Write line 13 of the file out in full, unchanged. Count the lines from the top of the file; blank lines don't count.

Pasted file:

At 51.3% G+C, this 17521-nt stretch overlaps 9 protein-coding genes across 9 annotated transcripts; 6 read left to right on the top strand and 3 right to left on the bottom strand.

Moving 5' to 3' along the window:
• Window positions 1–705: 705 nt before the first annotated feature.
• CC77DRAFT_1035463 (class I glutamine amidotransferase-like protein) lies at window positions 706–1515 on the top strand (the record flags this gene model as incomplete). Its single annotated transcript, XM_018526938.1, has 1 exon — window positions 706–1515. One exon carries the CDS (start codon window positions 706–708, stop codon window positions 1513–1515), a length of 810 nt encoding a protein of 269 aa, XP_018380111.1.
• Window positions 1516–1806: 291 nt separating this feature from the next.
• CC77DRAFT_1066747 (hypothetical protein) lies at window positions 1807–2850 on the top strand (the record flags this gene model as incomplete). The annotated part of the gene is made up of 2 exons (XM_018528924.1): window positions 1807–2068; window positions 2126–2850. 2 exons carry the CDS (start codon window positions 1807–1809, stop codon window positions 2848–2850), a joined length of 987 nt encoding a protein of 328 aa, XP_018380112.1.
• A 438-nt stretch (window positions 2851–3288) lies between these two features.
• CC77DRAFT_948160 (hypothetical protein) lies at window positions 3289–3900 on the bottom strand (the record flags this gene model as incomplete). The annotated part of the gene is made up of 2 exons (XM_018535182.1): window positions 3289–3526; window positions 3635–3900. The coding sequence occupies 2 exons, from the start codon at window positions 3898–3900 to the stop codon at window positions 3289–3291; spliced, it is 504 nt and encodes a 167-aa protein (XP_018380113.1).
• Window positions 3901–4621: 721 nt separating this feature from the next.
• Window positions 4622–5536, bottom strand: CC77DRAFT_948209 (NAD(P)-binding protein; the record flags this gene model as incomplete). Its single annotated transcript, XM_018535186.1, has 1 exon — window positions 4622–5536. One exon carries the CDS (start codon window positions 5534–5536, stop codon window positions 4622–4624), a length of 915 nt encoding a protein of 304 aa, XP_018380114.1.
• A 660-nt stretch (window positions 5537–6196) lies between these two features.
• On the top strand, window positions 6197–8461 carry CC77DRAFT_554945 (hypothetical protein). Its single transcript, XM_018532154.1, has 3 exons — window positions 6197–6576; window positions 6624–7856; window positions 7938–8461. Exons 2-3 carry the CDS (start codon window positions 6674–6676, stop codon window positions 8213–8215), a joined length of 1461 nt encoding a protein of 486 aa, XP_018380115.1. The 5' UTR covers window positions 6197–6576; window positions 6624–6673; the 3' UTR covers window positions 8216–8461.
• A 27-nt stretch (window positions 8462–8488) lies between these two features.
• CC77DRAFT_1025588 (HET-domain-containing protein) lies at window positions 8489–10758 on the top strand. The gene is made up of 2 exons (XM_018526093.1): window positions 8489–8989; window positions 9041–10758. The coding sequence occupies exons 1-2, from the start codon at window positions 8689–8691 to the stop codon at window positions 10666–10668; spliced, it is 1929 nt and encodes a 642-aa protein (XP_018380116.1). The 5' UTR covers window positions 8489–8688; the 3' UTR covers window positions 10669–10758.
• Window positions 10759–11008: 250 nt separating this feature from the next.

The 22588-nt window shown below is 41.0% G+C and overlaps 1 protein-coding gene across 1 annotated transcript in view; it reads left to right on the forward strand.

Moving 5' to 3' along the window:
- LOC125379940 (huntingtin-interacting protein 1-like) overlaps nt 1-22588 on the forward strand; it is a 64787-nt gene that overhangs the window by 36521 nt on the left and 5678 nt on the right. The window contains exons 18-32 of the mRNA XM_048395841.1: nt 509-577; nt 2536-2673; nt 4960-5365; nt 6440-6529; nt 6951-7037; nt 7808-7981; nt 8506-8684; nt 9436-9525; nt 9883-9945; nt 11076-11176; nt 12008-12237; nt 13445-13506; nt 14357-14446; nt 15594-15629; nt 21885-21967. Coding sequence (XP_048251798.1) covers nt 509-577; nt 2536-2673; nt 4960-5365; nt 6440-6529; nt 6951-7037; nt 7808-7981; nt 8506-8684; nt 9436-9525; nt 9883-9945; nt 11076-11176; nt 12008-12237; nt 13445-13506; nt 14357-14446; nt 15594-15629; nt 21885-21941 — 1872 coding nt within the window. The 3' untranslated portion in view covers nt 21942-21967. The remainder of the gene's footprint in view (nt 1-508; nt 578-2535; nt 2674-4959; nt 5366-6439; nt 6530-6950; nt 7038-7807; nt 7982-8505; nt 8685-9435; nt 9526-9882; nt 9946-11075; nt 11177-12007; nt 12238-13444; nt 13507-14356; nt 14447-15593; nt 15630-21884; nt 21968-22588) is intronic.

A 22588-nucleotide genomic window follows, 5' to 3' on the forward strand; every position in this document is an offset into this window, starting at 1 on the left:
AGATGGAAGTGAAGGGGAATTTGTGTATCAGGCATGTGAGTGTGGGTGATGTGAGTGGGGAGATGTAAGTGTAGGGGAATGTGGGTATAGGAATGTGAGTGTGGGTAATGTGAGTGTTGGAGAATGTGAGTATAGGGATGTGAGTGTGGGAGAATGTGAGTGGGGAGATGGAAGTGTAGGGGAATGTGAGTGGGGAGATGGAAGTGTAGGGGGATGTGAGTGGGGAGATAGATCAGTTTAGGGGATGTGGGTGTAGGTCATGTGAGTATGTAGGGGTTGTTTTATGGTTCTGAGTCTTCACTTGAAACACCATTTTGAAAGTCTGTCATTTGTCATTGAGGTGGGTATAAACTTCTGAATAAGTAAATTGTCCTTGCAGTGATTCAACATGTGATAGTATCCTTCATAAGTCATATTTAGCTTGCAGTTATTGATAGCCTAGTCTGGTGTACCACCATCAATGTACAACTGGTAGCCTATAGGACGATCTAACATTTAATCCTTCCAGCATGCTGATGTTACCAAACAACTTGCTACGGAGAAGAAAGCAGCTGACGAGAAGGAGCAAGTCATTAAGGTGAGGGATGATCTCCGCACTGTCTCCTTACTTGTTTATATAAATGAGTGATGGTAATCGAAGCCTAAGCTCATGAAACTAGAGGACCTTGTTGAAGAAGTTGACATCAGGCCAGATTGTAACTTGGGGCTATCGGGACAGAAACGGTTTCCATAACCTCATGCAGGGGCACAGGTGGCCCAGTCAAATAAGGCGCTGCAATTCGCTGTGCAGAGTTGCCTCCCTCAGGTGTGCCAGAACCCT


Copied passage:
• A 27-nt stretch (window positions 8462–8488) lies between these two features.